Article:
Guest editorial

Nikol Hopman (Guest Editor, Director Centre for Professional Learning, Leiden University, The Netherlands)
Randy Poon (Ambrose University, Calgary, Canada)

International Journal of Public Leadership

ISSN: 2056-4929

Article publication date: 9 May 2016



Hopman, N. and Poon, R. (2016), "Guest editorial", International Journal of Public Leadership, Vol. 12 No. 2, pp. 74-75.



Emerald Group Publishing Limited

Copyright © 2016, Emerald Group Publishing Limited

Public leadership across boundaries

Dear reader,

These are confusing times for public leaders around the globe. Inclusive leadership and innovative approaches in public services are called for to address the complex challenges of today and tomorrow. The cross-cutting theme of this special edition is: “public leadership across boundaries”. Boundaries do not only get crossed in literal terms, by studying leadership practice in other countries, but also figuratively by looking beyond the traditional approaches towards leadership, including other perspectives and exploring new ways of leading.

It is a privilege and my pleasure to present this special edition, as an off-spring of the International Leadership Association’s 2015 Annual Conference on “Leading Across Borders and Generations”. As the 2015 Chair of ILA’s MIG Public Leadership, I committed to bridging the work of scholars and practitioners around the theme of public leadership.

Connecting contexts and content, this special edition aims to provide inspiration for those who practice, study, teach and engage in leadership in the public domain. Global and local complex challenges and their leadership implications are addressed in this special edition’s papers, with a focus on political, governmental, non-profit, social and civic contexts and their representatives, organisations and institutions alike. All of these are characterised by an emphasis on serving the greater public good.

The first paper shows that unethical leaders can “cross the line” by harming the organisation for their own profit, as one of the articles on corporate psychopaths suggests. Using a historical approach, the paper finds that some ethical scandals and failures have been characterised by the presence of CEOs who scored highly on a measure of corporate psychopathy. It is argued that crossing ethical and legal boundaries could be prevented by having a clear view of what leadership entails.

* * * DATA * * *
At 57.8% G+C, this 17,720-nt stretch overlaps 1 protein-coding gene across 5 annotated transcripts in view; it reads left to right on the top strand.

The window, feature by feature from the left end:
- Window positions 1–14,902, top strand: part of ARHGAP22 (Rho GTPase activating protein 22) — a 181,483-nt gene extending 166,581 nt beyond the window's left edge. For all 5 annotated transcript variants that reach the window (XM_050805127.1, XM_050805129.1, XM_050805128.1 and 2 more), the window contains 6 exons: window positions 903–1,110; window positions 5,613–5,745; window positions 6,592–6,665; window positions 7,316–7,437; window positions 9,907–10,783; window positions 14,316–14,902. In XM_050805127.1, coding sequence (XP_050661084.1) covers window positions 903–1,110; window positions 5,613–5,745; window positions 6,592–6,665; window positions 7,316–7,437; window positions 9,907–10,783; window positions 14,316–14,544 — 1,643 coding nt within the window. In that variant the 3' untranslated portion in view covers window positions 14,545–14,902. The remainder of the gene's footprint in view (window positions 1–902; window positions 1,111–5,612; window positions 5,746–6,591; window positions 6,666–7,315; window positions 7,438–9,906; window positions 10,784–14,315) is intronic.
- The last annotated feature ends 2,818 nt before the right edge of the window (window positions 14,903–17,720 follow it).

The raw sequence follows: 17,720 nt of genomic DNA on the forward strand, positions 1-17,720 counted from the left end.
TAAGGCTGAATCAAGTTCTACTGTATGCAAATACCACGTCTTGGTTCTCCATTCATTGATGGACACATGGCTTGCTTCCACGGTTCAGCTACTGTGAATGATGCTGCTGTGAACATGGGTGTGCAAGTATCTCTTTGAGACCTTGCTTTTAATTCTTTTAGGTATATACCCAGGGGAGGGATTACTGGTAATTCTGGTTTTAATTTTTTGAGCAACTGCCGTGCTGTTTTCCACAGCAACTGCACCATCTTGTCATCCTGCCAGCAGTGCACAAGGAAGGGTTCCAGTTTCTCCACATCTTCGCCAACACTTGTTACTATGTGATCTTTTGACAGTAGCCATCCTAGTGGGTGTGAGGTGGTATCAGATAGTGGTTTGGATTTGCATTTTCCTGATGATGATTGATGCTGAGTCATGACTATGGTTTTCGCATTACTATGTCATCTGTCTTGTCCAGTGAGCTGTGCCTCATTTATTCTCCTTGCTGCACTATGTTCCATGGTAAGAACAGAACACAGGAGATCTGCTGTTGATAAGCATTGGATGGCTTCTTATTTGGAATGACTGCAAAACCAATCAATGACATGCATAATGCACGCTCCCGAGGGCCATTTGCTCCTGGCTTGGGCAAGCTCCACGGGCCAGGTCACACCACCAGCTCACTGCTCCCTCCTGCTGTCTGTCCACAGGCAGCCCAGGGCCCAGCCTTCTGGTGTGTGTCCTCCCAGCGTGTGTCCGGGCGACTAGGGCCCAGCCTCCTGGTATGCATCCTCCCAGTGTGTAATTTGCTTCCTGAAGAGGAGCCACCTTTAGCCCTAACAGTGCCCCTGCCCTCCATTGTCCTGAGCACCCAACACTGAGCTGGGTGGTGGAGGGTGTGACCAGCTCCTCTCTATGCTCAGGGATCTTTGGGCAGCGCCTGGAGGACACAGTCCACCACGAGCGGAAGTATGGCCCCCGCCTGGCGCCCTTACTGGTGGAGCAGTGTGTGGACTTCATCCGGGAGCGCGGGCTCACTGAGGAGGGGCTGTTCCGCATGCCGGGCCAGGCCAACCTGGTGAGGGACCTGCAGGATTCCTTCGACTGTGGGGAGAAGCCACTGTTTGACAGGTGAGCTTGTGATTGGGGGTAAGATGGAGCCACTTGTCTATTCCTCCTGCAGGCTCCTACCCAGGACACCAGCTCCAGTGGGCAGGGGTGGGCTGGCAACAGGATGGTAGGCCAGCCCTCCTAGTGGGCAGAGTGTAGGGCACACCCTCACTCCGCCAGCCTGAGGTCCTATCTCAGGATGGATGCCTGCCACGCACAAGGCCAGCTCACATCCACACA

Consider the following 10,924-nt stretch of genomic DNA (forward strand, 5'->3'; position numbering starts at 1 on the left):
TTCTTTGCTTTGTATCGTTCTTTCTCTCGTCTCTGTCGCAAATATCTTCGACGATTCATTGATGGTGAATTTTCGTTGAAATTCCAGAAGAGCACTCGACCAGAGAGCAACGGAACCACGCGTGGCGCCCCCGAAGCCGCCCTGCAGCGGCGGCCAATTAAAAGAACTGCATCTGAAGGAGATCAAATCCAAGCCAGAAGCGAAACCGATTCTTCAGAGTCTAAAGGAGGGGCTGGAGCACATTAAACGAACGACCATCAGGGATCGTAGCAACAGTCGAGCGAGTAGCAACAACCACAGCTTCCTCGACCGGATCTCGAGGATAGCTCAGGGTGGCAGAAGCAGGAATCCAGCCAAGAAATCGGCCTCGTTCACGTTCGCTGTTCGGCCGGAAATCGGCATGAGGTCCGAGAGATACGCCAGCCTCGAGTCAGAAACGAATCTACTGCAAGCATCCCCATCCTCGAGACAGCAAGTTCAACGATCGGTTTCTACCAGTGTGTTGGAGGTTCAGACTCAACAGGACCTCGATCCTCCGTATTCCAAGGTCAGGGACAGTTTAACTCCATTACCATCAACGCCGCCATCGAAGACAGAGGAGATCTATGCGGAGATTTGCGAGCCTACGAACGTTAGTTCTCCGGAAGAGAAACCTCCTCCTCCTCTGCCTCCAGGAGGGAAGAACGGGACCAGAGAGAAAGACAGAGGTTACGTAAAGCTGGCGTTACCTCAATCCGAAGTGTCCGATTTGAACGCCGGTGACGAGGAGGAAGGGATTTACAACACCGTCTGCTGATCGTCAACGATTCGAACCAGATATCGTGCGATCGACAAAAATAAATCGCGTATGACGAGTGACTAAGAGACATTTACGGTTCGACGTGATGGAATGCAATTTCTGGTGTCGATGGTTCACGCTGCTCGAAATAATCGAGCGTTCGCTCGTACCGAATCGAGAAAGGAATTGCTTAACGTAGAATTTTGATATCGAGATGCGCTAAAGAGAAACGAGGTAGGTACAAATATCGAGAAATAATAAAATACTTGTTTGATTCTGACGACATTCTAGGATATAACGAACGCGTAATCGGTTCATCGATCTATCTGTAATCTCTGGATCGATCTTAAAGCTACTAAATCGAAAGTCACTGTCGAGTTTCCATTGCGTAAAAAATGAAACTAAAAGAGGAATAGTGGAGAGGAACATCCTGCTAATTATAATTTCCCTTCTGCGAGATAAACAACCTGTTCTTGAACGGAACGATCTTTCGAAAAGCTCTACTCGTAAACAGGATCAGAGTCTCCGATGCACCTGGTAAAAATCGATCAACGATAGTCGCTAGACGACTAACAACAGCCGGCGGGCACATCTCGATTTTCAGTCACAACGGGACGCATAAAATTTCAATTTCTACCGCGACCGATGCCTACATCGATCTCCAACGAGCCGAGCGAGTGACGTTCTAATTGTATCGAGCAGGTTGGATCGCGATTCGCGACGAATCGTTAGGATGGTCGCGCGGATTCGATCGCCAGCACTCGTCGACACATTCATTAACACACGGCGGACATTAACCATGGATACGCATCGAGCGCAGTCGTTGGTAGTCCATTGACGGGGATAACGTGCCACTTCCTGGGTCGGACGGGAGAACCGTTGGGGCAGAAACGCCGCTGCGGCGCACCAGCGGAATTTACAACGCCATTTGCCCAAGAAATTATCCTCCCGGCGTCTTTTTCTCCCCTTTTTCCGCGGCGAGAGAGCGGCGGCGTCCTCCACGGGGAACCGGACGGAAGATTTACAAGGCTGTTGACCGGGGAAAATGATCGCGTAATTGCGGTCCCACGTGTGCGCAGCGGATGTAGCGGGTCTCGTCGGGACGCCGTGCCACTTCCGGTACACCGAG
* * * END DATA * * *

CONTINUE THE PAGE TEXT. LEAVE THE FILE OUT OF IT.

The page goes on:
The second paper strives to do so by reviewing and criticising conventional assumptions about leadership and puts forward an alternative perspective. The study demonstrates that when these assumptions about leadership are “peeled back”, a new way of understanding leadership is revealed. Leadership can then be conceived as a different form of in-the-moment action to management.

The third paper finds ways for leaders to sustain themselves and others while working in service of the common good by having public values guide their actions. This way of thinking moves beyond the individualised perspective and offers new insights in leading through transitions that occur during changing times and challenges.

Such changing times are addressed in the fourth paper, dealing with Myanmar, as well. New ways of leading and learning are explored to nurture the development of citizen leaders for building a democratic society. The research analyses how a citizen leadership development programme could contribute to Myanmar’s progress.

A somewhat similar case is studied in the fifth paper on the Philippines, where a vast human capital in the youth segment is left untapped, even though the young people can be mobilised towards ensuring a better future for their communities and the country. The research explores the experiences gained by participants of youth leadership programmes that could enhance this human capital.

Not only do boundaries get crossed by examining leadership programs in other countries, but also by studying leadership in a global context. The sixth paper explores the community development experiences of a leader who has worked with various global institutions, giving new insights into the complexity of human identity and the flexibility of decision making in a multicultural setting.

Such insights call for implications on the way leadership should be formed in an organisation or community. The seventh paper delves deeper in exploring how the competing values framework could be used by public leaders to analyse and better understand public sector leadership challenges, thereby improving their ability in leading across borders and generations.

And that leaves us with new perspectives, insights and inspiration. But with new questions and concerns as well. The International Journal of Public Leadership looks forward to receiving many more papers for the next editions of the journal. You are warmly invited to share your work and to contribute to a better understanding of public leadership practice and its collective impact.

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